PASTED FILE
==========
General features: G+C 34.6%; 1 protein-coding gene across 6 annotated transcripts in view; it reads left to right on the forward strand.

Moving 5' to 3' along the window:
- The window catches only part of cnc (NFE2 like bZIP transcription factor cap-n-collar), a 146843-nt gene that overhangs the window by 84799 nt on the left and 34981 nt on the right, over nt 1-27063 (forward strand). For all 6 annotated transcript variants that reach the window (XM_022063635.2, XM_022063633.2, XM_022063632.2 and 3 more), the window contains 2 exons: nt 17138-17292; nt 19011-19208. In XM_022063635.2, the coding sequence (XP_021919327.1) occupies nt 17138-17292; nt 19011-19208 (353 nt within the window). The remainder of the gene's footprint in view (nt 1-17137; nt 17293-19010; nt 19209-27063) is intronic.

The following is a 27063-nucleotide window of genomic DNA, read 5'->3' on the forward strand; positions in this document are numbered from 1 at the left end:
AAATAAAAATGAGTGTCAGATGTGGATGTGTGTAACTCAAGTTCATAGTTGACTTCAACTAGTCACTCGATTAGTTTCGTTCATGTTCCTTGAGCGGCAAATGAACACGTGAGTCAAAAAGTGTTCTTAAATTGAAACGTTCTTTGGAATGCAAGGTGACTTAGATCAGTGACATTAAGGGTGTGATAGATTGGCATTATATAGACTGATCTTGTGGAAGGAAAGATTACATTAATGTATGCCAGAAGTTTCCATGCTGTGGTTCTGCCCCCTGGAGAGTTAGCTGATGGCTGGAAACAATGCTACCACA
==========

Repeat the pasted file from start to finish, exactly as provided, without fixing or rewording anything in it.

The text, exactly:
General features: G+C 34.6%; 1 protein-coding gene across 6 annotated transcripts in view; it reads left to right on the forward strand.

Moving 5' to 3' along the window:
- The window catches only part of cnc (NFE2 like bZIP transcription factor cap-n-collar), a 146843-nt gene that overhangs the window by 84799 nt on the left and 34981 nt on the right, over nt 1-27063 (forward strand). For all 6 annotated transcript variants that reach the window (XM_022063635.2, XM_022063633.2, XM_022063632.2 and 3 more), the window contains 2 exons: nt 17138-17292; nt 19011-19208. In XM_022063635.2, the coding sequence (XP_021919327.1) occupies nt 17138-17292; nt 19011-19208 (353 nt within the window). The remainder of the gene's footprint in view (nt 1-17137; nt 17293-19010; nt 19209-27063) is intronic.

The following is a 27063-nucleotide window of genomic DNA, read 5'->3' on the forward strand; positions in this document are numbered from 1 at the left end:
AAATAAAAATGAGTGTCAGATGTGGATGTGTGTAACTCAAGTTCATAGTTGACTTCAACTAGTCACTCGATTAGTTTCGTTCATGTTCCTTGAGCGGCAAATGAACACGTGAGTCAAAAAGTGTTCTTAAATTGAAACGTTCTTTGGAATGCAAGGTGACTTAGATCAGTGACATTAAGGGTGTGATAGATTGGCATTATATAGACTGATCTTGTGGAAGGAAAGATTACATTAATGTATGCCAGAAGTTTCCATGCTGTGGTTCTGCCCCCTGGAGAGTTAGCTGATGGCTGGAAACAATGCTACCACA